Turning Your Golf Game Into A Golf Career
Many people enjoy golfing, and the reasons vary from person to person. For some, it's a relaxing game outside, a sport where there's no cheering or yelling and everything's carried out in hushed silence. For others, it's the challenge of perfection in the swing, getting that angle just right, the aim dead on and watching the ball fly through the air for yards, only to land near the tiny cup in the ground. Still others enjoy golf for the game itself, thrilling in lowering their scores and seeing how much better they can get. Considering how many people golf today, it's surprising that many don't turn their hobby into a career. Just like any other passion such as painting, hockey, writing or cycling, a career in golf can end up being the job of a lifetime.
Pros like Tiger Woods and Colin Montgomerie have propelled the popularity of golf into fame and fortune and the number of fans and would be tournament pros waiting for their lucky break is phenomenal. The problem is, only a select few people end up growing in ability to become the tournament pros we see on television, but there are still so many career opportunity spin offs from the sport itself that anyone who really wants to get into a golfing career can have their choice of jobs. There are plenty of schools and colleges who will teach you the skills you need to land a golfing career, and a quick search on the internet will turn up all sorts of academies offering programs and courses to further your golf career. Some programs take only 16 months to complete, which really isn't much of a time investment to a great profession. Two solid years will earn you an associate degree in golf complex operations and management, if you're interested in the business aspect of running a complete golf course.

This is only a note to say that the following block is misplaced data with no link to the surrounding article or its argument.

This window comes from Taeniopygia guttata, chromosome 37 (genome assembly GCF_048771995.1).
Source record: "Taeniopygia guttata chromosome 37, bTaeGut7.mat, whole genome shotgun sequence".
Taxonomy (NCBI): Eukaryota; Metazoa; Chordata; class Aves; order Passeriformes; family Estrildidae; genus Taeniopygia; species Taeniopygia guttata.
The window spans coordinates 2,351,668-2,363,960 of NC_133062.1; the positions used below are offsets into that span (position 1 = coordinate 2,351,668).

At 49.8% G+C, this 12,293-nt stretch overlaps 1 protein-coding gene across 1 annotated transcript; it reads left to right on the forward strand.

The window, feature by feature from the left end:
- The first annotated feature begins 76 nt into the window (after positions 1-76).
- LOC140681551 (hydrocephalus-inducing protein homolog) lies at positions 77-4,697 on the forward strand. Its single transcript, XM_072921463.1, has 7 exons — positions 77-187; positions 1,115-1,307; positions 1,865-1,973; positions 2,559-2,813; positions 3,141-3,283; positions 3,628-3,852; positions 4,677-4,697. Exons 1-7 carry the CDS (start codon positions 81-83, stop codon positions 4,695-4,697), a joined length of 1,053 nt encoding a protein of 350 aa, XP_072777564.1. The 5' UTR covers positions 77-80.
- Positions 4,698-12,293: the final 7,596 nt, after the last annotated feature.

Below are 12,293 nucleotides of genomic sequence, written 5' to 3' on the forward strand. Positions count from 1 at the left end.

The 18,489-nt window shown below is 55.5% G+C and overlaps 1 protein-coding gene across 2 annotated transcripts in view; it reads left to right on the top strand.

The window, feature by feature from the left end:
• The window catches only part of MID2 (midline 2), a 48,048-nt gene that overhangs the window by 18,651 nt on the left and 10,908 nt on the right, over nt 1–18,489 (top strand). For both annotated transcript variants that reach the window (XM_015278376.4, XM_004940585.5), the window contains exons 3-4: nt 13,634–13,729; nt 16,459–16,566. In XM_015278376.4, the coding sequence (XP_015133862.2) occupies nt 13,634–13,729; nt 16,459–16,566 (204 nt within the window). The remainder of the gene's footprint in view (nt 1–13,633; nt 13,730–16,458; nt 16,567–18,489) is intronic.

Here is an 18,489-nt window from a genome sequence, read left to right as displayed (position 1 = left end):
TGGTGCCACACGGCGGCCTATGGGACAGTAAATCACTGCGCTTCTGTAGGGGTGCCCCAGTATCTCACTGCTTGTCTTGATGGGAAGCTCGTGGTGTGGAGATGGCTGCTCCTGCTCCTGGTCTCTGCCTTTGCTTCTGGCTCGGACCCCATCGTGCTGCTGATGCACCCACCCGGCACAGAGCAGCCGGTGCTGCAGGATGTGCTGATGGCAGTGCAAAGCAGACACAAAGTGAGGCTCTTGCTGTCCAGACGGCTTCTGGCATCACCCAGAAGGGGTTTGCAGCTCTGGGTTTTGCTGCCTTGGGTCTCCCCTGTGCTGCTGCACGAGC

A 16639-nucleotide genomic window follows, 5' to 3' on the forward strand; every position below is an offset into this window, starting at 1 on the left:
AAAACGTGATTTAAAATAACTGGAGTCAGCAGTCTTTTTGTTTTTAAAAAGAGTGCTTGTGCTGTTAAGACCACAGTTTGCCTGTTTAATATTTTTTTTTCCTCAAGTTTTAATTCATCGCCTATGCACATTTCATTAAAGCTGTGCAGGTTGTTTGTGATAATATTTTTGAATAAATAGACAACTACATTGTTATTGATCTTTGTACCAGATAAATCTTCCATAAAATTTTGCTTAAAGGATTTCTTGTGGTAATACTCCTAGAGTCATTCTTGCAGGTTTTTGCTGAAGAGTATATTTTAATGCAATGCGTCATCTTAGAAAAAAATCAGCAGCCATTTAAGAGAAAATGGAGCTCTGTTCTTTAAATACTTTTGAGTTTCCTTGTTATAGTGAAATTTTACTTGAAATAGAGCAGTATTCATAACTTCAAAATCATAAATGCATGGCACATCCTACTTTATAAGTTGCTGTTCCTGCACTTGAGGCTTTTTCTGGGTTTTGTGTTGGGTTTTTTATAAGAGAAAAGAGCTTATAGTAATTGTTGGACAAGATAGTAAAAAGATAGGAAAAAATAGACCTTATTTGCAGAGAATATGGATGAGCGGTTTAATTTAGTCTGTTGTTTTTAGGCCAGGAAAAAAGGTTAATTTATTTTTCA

There's emphasis on the golf pro and general golf management, both of which give you plenty of knowledge to get deeply involved in a golf career. Reputable golfing academies rely on the know how and experience of PGA professional golfers to instruct and coach the students. The game of golf has plenty of career opportunities surrounding the sport. One golf career that may suit a lot of people and still has plenty of fame and popularity attached is the club pro. Club pros may not be the ones out there with the cameras surrounding them, but the pro shops of golf clubs are the heartbeat of the profession. Club pros are the ones who teach others how to play, repair equipment when it breaks and selling new equipment to people in search for the right club or putter. Generally speaking, most of the playing activity centers on the club pro and they're considered the experts who know what they're talking about. Even other jobs that aren't within the playing activity of golfing are still valuable career choices. Greens keepers have become veritable experts on the golf course terrain and it's not just anyone who knows how to keep a course at its optimal playing standard. You could take that one step further and start your golf career as a course architect.
New courses are always being opened to challenge players and an architect's job is to work with the available terrain while designing a new course overtop that will have players raving to bring in club memberships and sales. There are careers that can be related to golfing, and many of these types of professions are interesting, important ones. Consider the physiotherapist who specializes in golfing injuries or the photographer who has to catch the perfect image for sporting magazines. Even the sports equipment used in golfing can end up being a career choice; someone has to craft those perfect clubs. Every aspect of the golfing industry can lead to a job that has you enjoying something you've always shown an interest in. All you have to do to find your golf career is visit a complex and observe the many people it takes to keep the facility running smoothly and providing all the members and guests with the professional help they want and then find your niche.